Party Equipment Rental Makes Sense
From rolling pig roasters to crystal champagne goblets
– renting is often the best way!
Party equipment rental works. Don’t have it? Can’t buy it? RENT IT! It’s
the simple truth: You will often save money and time if you rent what you don’t
We’re pros, and we rent stuff all the time. We’ll
tell you what you need, where to get it,
what to buy and what to rent.
You’re doing all this because you want to save money, right? So dollars make the decisions. Renting often makes sense.
Where to Rent? There is usually more than one rental company to choose from. They have specials, they can make deals, you can negotiate, and planning is everything. The more notice you can give, the better off you’ll be. Check your phone book, ask around and look on-line.
Get the best rental rates: A winning strategy is to find a rental company large enough to supply nearly everything you’ll need, get a quote from them that includes an arrangement for them to deliver and pick up everything in their own vehicle. Then walk out their door with their quote in your hand, go back a week later and negotiate. They give us 30% off, why shouldn’t they give that to you?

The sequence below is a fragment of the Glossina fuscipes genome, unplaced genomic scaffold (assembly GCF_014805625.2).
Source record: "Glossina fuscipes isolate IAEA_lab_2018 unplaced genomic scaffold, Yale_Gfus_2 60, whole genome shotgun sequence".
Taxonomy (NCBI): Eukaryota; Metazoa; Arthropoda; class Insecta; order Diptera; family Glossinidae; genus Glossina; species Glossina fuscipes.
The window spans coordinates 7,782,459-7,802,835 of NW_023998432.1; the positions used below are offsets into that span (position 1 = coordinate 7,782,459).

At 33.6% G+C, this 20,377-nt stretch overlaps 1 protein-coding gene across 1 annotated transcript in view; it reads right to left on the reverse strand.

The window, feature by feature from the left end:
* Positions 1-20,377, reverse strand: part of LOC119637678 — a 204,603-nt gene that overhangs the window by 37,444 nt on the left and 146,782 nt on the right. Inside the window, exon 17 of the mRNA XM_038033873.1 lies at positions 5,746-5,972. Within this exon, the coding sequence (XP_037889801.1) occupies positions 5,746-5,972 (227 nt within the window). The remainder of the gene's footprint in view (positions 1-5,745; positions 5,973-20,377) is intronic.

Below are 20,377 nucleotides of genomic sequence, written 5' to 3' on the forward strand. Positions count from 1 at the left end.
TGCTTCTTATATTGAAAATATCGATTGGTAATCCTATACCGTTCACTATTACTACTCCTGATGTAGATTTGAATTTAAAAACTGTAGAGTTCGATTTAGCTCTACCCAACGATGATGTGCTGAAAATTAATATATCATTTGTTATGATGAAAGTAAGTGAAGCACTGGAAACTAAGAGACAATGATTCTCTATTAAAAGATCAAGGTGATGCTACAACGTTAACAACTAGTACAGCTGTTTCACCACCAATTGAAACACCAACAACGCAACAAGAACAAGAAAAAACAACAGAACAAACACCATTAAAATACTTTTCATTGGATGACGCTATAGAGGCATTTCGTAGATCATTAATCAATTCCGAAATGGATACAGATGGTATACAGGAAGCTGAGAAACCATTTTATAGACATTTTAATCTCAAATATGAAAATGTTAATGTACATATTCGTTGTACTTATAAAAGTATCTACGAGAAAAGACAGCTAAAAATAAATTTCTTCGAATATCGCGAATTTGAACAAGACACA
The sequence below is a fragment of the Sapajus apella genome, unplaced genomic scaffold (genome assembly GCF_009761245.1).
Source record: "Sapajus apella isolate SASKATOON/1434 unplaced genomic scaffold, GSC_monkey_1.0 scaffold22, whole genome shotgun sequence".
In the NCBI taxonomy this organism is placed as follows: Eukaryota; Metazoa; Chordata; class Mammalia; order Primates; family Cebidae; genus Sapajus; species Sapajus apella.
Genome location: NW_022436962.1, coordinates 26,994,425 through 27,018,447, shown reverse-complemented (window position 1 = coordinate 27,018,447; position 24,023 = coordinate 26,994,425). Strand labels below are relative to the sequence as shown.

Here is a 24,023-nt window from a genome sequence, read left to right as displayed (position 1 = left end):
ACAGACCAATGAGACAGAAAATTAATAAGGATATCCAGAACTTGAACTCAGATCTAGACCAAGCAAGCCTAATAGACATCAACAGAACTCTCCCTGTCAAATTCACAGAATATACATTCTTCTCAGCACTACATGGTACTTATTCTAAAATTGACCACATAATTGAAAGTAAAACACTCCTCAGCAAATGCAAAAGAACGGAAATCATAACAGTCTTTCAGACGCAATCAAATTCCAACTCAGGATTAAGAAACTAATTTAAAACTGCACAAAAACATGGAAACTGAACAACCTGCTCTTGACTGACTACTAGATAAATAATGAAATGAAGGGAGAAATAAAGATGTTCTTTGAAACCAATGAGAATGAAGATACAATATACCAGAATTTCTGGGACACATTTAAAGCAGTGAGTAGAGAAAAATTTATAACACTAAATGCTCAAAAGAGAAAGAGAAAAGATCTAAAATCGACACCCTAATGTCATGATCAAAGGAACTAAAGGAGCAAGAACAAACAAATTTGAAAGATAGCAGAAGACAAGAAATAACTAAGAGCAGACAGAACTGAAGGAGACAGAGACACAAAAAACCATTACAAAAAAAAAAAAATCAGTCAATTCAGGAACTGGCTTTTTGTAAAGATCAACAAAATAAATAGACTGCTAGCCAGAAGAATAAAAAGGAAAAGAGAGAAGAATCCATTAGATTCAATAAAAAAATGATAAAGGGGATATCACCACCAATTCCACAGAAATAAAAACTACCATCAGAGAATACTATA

What to rent? Here’s some ideas about common rentals:
Dishes, Glassware, Silverware: Many styles to choose from. Tell them how many guests and what you're serving - they will help you with quantities. Ask if you can not be charged for unwrapped items, and be clear about who’s doing the washing. Be sure to shop around – rental shops vary greatly in pricing. And – compare to buying good quality disposable at Party Shops and party sections of shopping clubs and grocery stores.
Linens: Tableclothes, napkins, table skirts (skirts clip onto a table’s edge and cover it’s legs,) clean-up towels and lots more – all color coordinated if you like. Get the store's help with quantities, and ask about their stain policy. We carry a bottle of “stain spray” and hit a stain as soon as we clear the tables.
How Much Tableware and Linens?
The rental company will ask you how many people you’re serving and what your menu is. From that, they will tell you what you need to rent for your party. Renting is different from buying: If you’re buying disposable products, we recommend that you buy twice as many plates, knives, forks, spoons, cups and napkins as you have guests, always planning around you menu. You may or may not one wind up with some things extra, but these will be put to good use in the future. This isn’t your last party, is it?